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George A. Johengen, 89, principal of Lake Shore Central High School

June 25, 1928 – Feb. 8, 2018

George A. Johengen was only a boy when he earned an entry in “Ripley’s Believe It or Not.”

“When their school burned down, he and his brother happened to attend class in the same room where they were born,” his son Michael said.

This attracted the attention of that collector of unusual events, Robert Ripley, who included the boys in his syndicated newspaper cartoon. Elementary school classes had been moved temporarily into their house after fire destroyed the North Collins school on April 1, 1935.

Mr. Johengen, who went on to serve as principal of Lake Shore Central High School for 20 years, died last Thursday under hospice care in Fredonia Place, Fredonia, where he had been a resident. He was 89.

The son of the owner of the town’s hardware store, he was a graduate of North Collins High School, where he was a three-sport athlete – baseball, basketball and soccer. Later he was inducted into the North Collins Sports Hall of Fame as a charter member.

A standout left-handed pitcher, he attended Michigan State University on a baseball scholarship and played with the Welland Stokes, who won the Ontario Baseball Association Senior A Championship in 1949.

During his senior year at Michigan State in 1949, he was drafted by the New York Yankees and assigned to a farm team, the Amsterdam Rugmakers in the Canadian-American League. In Georgia in 1950, he compiled a 9-3 record with a 2.66 earned run average with the champion LaGrange Troupers in the Georgia-Alabama League. The next summer found him in Idaho pitching for the Twin Falls Cowboys in the Pioneer League.

A member of the Army ROTC at Michigan State, he was ordered to report for active duty in the middle of his season in Twin Falls.

He was attached to special services in the Fourth Infantry Division and was sent to Frankfurt, Germany, where he was officer in charge of the Fourth Infantry Division athletic program. As a player-manager, he led his team to the U.S. Army European Baseball Championship.

Returning from service, he played briefly with the Binghamton Triplets in the Eastern League.

“When he returned, he hurt his arm and gave up baseball,” his son said. “Then he went to become an educator.”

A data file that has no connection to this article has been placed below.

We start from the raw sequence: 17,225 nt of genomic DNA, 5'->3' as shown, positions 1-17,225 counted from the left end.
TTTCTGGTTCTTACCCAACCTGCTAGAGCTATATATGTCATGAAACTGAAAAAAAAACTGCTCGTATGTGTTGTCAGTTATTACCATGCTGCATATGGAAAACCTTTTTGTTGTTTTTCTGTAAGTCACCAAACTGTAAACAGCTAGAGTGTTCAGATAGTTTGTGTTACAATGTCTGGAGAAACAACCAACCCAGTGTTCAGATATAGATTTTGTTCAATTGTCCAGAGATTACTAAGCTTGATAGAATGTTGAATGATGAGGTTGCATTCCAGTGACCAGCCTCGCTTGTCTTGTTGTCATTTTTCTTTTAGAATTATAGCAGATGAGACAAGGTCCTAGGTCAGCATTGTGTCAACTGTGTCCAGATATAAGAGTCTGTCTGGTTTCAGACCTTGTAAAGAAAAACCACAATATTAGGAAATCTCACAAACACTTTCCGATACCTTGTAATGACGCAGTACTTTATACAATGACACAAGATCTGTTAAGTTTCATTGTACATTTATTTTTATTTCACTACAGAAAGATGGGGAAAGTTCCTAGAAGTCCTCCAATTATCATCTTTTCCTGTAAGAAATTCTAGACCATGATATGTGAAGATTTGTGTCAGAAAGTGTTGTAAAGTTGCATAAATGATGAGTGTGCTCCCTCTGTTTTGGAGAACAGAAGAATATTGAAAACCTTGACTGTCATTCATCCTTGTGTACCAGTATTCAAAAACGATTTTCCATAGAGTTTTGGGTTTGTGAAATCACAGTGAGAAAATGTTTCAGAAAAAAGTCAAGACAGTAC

He joined the North Collins High School faculty in 1954 and earned a master’s degree in guidance and personnel at the University of Buffalo. A guidance counselor and health teacher, he also coached the baseball, basketball and soccer teams.

He left in 1960 to become guidance counselor at Frontier Central High School in Hamburg. In 1966, he was appointed principal of Lake Shore Central High School, a post he held until he retired in 1985.

He was president of the Lake Shore Central Association of School Administrators and Supervisors and president of the Erie County Principals’ Association, He was the Erie County Principals’ representative to the Section VI Athletic Council.

He also helped organize the Lake Shore Federal Credit Union and served as its first president.

A longtime member of Holy Spirit Catholic Church in North Collins, he was a former president of the Holy Name Society.

He also was commander of North Collins Post 1640, American Legion; president of the Eden-North Collins Rotary Club and served on the board of directors of Boy Scout Troop 429.

Associated with Hilbert College for more than 30 years, he served many terms on its board of trustees and was named a trustee emeritus in 2003.

The Town of Brant honored him by proclaiming George Johengen Day when he was inducted into the Western New York Baseball Hall of Fame in 2011.

His wife of 59 years, the former Matilda “Tillie” Gier, was a registered nurse who was director of nursing at the former Tri-County Memorial Hospital in Gowanda. She died in 2009.

Survivors include a daughter, Diane; four sons, Michael, Daniel, Eric and Dr. Thomas; and nine grandchildren.

A Mass of Christian Burial was offered Tuesday in Holy Spirit Church, 2017 Halley Road, North Collins.

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